But…, what about the hole?!

7 Hey! Let’s get a couch!

Do the cans of Coke come with it?

No, this one doesn't take place at West Virginia University; keep the couch burning ritual alive! But before you do, make sure you read this as it is very important. It involves a student, and a couch but it’s in Germany…, but it could happen here!

Like most students who move out from their folks' to live on their own, or with roommates, the time comes when you realize that you can’t sit on the floor forever…, as it is extremely uncomfortable and getting back up from the ground to get food from the fridge is annoying. So, a German went to a place where even students can get cheap furniture: the flea market. She purchased a pullout couch for $215 and brought it back to her new abode. What she discovered though when she unfolded the sofa was actually pretty cool. It was a 10x15” oil painting, done between 1605 and 1620 by an unknown Venetian artist who is close to Carlo Saraceni and is called, “Preparation to Escape to Egypt.” The identity of the student has not been revealed, however, when the painting was sold at a Hamburg art auction, it sold for a cool $27,650. The only question I have is this:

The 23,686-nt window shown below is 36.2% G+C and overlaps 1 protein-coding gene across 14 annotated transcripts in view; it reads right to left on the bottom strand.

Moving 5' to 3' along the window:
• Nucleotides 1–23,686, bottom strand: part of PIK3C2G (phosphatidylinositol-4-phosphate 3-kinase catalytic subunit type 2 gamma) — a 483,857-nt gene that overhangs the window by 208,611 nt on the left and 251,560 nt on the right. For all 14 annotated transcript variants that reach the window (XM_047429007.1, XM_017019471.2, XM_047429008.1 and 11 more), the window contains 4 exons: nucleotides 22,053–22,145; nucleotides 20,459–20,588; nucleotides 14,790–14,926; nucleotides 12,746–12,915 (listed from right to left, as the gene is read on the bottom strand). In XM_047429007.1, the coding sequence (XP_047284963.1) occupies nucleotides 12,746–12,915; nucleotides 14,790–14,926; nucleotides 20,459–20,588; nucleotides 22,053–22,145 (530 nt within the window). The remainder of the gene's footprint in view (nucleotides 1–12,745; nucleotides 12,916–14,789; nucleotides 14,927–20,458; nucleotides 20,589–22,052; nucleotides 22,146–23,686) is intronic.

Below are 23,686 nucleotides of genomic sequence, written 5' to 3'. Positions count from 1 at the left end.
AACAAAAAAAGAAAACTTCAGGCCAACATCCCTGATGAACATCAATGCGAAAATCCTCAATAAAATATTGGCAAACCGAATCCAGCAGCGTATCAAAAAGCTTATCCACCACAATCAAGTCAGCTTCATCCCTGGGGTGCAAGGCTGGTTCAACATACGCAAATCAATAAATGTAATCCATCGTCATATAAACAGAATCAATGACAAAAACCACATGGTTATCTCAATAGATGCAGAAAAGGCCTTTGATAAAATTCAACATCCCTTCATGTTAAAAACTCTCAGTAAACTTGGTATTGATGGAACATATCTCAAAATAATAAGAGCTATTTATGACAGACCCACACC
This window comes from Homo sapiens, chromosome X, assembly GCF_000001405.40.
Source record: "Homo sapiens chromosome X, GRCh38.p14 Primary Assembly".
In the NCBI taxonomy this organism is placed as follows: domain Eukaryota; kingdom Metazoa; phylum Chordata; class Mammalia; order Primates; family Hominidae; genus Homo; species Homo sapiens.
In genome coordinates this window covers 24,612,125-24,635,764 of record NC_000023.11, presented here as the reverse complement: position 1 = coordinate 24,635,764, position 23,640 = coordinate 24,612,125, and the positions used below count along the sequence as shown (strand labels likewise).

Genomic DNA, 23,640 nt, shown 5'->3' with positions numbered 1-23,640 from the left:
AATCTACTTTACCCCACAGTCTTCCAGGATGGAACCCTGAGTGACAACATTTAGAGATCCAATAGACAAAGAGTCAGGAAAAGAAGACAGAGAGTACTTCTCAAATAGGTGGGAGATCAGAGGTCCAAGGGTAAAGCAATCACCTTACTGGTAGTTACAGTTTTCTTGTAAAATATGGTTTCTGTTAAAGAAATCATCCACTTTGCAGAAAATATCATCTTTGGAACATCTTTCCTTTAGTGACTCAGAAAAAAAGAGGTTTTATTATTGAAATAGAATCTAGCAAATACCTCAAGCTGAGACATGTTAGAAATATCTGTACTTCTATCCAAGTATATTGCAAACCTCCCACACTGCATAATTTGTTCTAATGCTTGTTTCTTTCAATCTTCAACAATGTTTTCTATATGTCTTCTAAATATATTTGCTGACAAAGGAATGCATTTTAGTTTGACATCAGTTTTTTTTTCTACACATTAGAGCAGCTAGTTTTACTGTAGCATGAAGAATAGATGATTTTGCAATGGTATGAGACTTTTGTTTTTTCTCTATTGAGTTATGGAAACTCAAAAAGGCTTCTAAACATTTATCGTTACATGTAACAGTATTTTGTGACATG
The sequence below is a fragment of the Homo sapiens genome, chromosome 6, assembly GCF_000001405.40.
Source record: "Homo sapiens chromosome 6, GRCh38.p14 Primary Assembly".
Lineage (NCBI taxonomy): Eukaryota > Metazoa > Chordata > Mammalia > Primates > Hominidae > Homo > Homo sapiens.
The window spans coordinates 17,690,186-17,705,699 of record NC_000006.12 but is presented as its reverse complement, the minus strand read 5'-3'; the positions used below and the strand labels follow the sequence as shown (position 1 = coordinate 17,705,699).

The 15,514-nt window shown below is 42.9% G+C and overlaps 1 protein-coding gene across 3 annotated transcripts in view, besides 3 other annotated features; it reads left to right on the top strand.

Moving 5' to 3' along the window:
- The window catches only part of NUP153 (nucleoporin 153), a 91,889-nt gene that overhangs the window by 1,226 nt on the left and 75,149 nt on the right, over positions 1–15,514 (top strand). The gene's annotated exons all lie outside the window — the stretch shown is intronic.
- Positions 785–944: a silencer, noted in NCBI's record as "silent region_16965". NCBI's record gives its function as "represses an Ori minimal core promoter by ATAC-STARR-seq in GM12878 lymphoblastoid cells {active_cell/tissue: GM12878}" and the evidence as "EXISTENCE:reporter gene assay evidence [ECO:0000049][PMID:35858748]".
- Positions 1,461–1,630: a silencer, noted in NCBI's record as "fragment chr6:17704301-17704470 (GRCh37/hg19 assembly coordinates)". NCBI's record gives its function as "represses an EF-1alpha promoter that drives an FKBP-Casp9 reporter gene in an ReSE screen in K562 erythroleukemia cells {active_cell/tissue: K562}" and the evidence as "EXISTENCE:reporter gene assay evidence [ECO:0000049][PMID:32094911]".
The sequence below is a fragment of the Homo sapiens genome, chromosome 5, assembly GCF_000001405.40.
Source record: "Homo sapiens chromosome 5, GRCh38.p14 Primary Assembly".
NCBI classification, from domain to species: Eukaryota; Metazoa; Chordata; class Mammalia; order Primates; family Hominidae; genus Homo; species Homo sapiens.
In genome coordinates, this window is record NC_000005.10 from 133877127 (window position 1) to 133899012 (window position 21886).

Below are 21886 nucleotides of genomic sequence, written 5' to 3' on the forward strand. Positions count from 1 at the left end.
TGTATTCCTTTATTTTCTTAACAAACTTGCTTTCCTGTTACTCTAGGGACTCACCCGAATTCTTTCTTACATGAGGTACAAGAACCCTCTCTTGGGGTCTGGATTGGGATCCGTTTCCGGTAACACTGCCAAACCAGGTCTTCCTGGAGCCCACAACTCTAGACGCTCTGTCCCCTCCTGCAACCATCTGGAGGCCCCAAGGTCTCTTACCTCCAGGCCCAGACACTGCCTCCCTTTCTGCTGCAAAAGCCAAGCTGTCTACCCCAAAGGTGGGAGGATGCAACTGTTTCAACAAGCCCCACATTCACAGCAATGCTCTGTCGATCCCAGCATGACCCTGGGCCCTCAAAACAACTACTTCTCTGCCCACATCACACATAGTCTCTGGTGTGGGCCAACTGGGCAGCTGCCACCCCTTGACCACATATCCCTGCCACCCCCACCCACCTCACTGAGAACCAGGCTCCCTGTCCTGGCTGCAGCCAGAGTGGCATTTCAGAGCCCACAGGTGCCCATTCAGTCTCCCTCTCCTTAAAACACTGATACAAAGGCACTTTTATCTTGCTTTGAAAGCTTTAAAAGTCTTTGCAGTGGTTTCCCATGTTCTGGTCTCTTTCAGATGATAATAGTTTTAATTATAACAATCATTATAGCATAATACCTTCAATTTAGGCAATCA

Who buys a couch, at a flea market, for two hundred and fifteen bucks?!? Yes, great return on investment but c’mon. Barter a little; especially if you are a WVU student.

6 Oh yeah! I forgot I put that there.

We've all done it so there’s no denying it! We have all taken something that was important to us, or a surprise for someone for the holidays, wrapped it, and hidden it somewhere in our house so that NO ONE, not even ourselves can find it…, and then we forget about it until years later when we are looking for something else, perhaps a hammer, and THAT’S when we find it.